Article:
Arabian Fight (1993)

We have to admit this title is something of a guilty pleasure. Regarded by many as an attractive curiosity rather than a certified classic, Arabian Fight is best described as Final Fight meets Aladdin. The action is pretty basic and it's often hard to make out what's going on due to the large sprites and generally chaotic action, but in terms of pure visuals, you'll have to go a long way to find a better-looking brawler.

Arabian Fight's chief gimmick is its aforementioned characters, which scale smoothly when they move in and out of each environment. During special attacks and other key moments, the fighters actually leap into the foreground and appear as pin-sharp, anime-style animations. While Arabian Fight can't compare to genre legends like Streets of Rage and Golden Axe: Revenge of Death Adder, it would still be an interesting title to rediscover — especially when you take into account that it never received a domestic conversion.

A.B. Cop (1990)

Coded by the now-defunct Aicom — who would later find fame thanks to the highly-rated Neo Geo blasters Viewpoint and PulstarA.B. Cop takes the drive-and-shunt gameplay of Taito's Chase H.Q. and dresses it up in futuristic clothing. You assume the role of the titular police officer (A.B. stands for Air Bike) who is charged with taking down several criminal masterminds.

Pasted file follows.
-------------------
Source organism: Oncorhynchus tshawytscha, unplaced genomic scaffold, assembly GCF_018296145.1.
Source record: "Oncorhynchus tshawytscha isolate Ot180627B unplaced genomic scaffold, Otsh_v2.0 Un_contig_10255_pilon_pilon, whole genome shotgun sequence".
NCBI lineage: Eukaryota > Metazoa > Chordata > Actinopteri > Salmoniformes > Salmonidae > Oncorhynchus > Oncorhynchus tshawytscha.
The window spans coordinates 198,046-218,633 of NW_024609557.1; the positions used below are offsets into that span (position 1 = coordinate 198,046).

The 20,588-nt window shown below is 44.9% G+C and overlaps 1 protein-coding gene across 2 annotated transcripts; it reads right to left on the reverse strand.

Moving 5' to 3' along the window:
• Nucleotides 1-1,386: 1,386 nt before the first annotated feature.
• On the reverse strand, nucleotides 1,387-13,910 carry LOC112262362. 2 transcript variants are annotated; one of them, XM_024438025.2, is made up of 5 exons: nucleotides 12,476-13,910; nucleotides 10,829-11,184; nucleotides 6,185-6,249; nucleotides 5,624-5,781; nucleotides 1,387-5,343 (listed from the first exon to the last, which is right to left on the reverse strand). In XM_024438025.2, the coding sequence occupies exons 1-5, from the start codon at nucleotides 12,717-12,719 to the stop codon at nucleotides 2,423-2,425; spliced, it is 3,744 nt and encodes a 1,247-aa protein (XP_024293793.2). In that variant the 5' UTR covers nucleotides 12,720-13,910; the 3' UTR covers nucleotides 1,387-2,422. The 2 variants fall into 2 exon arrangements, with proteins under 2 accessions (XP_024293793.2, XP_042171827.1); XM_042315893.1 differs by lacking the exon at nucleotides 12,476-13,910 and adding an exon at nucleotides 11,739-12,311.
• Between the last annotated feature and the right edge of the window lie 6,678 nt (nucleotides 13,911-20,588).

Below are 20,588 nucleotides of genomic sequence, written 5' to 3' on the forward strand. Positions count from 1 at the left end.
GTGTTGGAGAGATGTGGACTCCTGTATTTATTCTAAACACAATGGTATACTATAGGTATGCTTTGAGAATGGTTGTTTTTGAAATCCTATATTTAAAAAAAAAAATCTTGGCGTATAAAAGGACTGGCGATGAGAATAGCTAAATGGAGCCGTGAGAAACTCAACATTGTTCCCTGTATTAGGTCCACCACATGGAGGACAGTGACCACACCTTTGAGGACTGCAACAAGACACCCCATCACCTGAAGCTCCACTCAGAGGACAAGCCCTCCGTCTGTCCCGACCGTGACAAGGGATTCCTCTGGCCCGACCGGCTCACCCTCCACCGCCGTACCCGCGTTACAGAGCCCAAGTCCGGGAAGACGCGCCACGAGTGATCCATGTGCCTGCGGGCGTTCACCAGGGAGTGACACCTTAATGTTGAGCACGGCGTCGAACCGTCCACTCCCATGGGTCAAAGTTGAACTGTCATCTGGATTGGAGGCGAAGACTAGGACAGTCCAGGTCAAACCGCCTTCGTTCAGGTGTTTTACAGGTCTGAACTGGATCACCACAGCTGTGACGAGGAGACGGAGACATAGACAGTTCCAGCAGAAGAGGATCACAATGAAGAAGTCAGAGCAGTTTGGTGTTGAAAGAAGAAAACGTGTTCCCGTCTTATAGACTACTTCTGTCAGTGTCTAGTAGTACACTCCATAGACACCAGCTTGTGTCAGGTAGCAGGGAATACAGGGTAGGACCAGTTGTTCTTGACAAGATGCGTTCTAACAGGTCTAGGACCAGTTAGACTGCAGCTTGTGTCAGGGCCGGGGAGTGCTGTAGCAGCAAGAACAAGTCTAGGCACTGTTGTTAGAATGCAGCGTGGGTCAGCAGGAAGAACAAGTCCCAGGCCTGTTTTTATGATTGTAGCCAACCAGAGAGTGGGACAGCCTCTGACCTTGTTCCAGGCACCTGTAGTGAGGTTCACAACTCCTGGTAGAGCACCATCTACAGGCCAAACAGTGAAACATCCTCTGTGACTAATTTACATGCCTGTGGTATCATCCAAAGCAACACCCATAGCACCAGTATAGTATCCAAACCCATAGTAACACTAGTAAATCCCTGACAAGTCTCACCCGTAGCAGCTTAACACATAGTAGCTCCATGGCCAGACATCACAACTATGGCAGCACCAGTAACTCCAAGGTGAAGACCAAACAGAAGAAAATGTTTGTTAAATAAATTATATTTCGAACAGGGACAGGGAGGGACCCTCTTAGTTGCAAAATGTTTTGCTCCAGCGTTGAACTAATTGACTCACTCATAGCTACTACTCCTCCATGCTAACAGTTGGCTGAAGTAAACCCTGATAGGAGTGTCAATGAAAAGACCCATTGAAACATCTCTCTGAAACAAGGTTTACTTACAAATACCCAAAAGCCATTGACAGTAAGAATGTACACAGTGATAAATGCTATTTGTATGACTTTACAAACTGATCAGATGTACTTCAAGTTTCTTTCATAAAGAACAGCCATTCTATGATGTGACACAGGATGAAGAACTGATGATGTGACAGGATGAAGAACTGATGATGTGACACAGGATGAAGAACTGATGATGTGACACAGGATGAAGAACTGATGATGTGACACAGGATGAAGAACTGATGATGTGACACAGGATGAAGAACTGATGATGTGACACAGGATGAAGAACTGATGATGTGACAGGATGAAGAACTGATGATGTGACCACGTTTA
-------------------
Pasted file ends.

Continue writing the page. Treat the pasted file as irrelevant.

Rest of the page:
To actually gain access to each boss, you have to ram a series of henchmen — something which becomes a little repetitive after a while. Still, as a short-burst arcade experience this is one of the forgotten gems of Sega's back catalogue, and was never given the home port it perhaps deserved.

Racing Hero (1989)

A Hang-On sequel in all but name, Racing Hero uses the System X board to take the concept to the next level. Thanks to its lower-down camera perspective, the game delivers a more impressive sensation of pace, and the branching levels — shamelessly lifted from stable-mate OutRun — bestow considerable replay value.

On the downside, the lack of a turbo mode — such a key part of Super Hang-On — means it's not quite as exciting as it could be. Still, the fantastic visuals and addition of road traffic ensure that Racing Hero keeps you interested regardless.